bannerHON
img
HONnews
HONnews
img PATIENT / PARTICULIER img PROFESSIONNEL DE SANTE img WEBMESTRE img
img
 
img
HONcode sites
All Web sites
HONselect
News
Conferences
Images

Themes:
A B C D E F G H I
J K L M N O P Q
R S T U V W X Y Z
Browse archive:
2014: A M F J
2013: D N O S A J J M A

 
  Other news for:
Breast Neoplasms
Neoplasms
Obesity
Smoking
 Resources from HONselect
Obesity, Smoking Might Threaten Implants After Mastectomy
Doctors should counsel patients about the risks, researcher says

By Robert Preidt

FRIDAY, Dec. 6, 2013 (HealthDay News) -- Obesity and smoking increase the risk of implant failure in women who undergo breast reconstruction soon after breast removal, according to a new study.

Researchers analyzed data from nearly 15,000 women, aged 40 to 60, who had immediate reconstruction after breast removal (mastectomy). They found that the risk of implant loss was three times higher in smokers and two to three times higher in obese women.

The more obese a woman, the greater her risk of early implant failure, according to the study, which was published in the December issue of the Journal of the American College of Surgeons.

Other factors associated with a higher risk of implant loss included being older than 55, receiving implants in both breasts, and undergoing both breast removal and reconstruction with implants in a single operation.

"Less than 1 percent of all patients in our study experienced [implant failure]," study lead author Dr. John Fischer, a plastic surgery resident at the Perelman School of Medicine at the University of Pennsylvania, said in a journal news release. "But when we [organized] patients into low-, intermediate- and high-risk groups, the risk went from 0.39 percent to 1.48 percent to 3.86 percent."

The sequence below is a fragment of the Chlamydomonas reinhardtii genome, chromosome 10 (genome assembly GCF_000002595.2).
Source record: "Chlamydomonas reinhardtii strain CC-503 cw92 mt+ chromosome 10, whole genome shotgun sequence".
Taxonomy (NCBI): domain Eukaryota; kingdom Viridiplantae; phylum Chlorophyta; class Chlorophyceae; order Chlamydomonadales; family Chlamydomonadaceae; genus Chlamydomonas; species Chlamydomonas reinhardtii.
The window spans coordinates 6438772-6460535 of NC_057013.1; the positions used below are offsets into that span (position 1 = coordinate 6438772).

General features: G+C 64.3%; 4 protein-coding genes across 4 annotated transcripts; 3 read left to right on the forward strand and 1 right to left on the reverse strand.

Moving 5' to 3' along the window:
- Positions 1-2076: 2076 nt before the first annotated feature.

"It may seem like a small difference, but the difference is clinically significant because it means that one in 25 patients in the high-risk group will lose a device within 30 days," he said.

The researchers also created a risk-scoring tool to help surgeons counsel patients about their predicted risk for early implant loss.

If a patient learns she has a high risk for complications with breast implants, she may choose to have an autologous tissue-based procedure, Fischer said. In autologous breast reconstruction, surgeons create a new breast by using a woman's own tissue, which is often taken from her abdomen.

"The expectations are better managed and overall satisfaction is likely to be higher," Fischer said.

More information

The American Cancer Society has more about breast reconstruction after mastectomy.

SOURCE: Journal of the American College of Surgeons, news release, Dec. 3, 2013

Copyright © 2013 HealthDay. All rights reserved. URL:http://consumer.healthday.com/Article.asp?AID=682745

Resources from HONselect: HONselect is the HON's medical search engine. It retrieves scientific articles, images, conferences and web sites on the selected subject.
Breast
Smoking
Mastectomy
Risk
Women
Research Personnel
Neoplasms
Tissues
Lead
The list of medical terms above are retrieved automatically from the article.

Disclaimer: The text presented on this page is not a substitute for professional medical advice. It is for your information only and may not represent your true individual medical situation. Do not hesitate to consult your healthcare provider if you have any questions or concerns. Do not use this information to diagnose or treat a health problem or disease without consulting a qualified healthcare professional.
Be advised that HealthDay articles are derived from various sources and may not reflect your own country regulations. The Health On the Net Foundation does not endorse opinions, products, or services that may appear in HealthDay articles.


Home img About us img MediaCorner img HON newsletter img Site map img Ethical policies img Contact